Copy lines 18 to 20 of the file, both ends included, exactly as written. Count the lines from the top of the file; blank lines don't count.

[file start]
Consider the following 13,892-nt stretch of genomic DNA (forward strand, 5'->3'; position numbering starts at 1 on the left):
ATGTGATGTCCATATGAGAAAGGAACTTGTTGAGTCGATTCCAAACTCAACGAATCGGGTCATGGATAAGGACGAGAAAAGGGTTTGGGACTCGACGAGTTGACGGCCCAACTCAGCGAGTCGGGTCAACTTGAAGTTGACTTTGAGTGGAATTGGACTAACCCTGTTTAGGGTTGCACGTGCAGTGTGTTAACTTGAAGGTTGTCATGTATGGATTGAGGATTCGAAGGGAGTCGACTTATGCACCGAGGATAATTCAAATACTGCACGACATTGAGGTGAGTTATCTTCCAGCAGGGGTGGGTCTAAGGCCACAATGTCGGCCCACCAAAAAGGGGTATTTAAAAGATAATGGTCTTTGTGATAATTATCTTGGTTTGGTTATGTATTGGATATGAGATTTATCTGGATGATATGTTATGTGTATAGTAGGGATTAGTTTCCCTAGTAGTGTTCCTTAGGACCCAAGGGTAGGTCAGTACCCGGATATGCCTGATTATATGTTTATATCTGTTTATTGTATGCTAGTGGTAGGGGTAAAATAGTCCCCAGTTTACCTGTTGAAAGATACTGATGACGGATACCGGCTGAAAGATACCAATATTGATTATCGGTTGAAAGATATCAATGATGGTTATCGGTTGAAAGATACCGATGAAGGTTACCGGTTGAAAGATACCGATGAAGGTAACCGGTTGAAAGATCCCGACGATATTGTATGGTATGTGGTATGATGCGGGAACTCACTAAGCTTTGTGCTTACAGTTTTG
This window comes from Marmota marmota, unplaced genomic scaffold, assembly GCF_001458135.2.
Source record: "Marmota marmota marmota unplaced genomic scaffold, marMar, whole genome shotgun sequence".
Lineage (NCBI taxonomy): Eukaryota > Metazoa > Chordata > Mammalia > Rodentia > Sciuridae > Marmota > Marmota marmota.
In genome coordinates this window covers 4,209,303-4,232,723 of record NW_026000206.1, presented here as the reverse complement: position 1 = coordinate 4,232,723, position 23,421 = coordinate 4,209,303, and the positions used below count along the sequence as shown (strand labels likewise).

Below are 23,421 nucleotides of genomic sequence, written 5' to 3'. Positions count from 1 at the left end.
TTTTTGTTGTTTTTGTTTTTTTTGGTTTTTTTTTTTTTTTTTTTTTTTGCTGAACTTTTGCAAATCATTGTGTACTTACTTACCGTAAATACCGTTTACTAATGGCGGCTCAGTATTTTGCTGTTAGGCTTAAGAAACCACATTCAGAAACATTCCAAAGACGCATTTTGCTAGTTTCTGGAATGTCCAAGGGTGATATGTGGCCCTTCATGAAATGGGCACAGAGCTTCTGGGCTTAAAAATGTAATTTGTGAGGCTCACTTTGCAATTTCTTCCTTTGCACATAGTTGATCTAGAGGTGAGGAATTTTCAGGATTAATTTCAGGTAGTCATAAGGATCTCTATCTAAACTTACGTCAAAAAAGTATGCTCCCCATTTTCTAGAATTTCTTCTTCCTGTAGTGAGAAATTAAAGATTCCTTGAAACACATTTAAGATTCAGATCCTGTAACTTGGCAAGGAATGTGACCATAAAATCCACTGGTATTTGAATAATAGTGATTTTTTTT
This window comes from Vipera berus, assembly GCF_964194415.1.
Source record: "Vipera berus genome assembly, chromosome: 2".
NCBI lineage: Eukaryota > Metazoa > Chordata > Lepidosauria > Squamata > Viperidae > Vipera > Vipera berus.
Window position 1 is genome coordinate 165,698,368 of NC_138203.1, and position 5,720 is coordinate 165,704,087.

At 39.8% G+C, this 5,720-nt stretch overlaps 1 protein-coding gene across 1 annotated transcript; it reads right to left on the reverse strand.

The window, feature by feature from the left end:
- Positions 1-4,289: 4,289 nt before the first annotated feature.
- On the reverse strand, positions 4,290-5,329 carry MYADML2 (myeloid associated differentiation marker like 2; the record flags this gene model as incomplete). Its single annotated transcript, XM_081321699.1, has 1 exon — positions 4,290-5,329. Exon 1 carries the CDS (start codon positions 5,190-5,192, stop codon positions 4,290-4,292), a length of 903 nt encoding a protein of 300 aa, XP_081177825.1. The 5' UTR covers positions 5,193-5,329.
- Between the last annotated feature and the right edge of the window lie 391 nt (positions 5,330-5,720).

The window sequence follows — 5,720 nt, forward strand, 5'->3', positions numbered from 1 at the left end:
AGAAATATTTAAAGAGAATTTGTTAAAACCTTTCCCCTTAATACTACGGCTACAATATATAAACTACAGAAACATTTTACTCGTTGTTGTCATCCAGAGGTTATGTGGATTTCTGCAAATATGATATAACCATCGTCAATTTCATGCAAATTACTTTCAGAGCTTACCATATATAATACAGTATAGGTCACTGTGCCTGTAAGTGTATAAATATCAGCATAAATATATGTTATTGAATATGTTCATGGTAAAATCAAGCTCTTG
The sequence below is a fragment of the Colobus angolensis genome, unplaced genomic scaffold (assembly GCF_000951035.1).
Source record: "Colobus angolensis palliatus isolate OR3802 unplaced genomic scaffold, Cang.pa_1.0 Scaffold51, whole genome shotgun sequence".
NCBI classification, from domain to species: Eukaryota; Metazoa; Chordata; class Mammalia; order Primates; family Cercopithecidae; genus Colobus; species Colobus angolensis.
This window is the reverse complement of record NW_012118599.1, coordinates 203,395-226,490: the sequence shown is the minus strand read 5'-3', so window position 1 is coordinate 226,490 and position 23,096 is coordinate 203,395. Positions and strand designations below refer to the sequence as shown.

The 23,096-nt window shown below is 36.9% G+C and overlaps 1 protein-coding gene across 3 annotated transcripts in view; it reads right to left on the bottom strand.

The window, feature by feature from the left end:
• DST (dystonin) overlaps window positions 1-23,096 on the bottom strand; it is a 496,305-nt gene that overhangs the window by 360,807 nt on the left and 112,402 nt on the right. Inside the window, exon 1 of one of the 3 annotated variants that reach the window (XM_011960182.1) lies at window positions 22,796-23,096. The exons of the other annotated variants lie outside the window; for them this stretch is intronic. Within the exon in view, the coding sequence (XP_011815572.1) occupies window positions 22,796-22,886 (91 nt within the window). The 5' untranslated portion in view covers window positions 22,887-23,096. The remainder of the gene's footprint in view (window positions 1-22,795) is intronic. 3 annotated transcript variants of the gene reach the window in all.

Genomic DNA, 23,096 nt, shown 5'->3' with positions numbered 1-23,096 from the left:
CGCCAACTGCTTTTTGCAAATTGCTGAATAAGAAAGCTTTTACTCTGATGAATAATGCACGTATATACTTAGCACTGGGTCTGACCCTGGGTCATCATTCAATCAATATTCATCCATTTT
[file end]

The window sequence follows — 5,720 nt, forward strand, 5'->3', positions numbered from 1 at the left end:
AGAAATATTTAAAGAGAATTTGTTAAAACCTTTCCCCTTAATACTACGGCTACAATATATAAACTACAGAAACATTTTACTCGTTGTTGTCATCCAGAGGTTATGTGGATTTCTGCAAATATGATATAACCATCGTCAATTTCATGCAAATTACTTTCAGAGCTTACCATATATAATACAGTATAGGTCACTGTGCCTGTAAGTGTATAAATATCAGCATAAATATATGTTATTGAATATGTTCATGGTAAAATCAAGCTCTTG
The sequence below is a fragment of the Colobus angolensis genome, unplaced genomic scaffold (assembly GCF_000951035.1).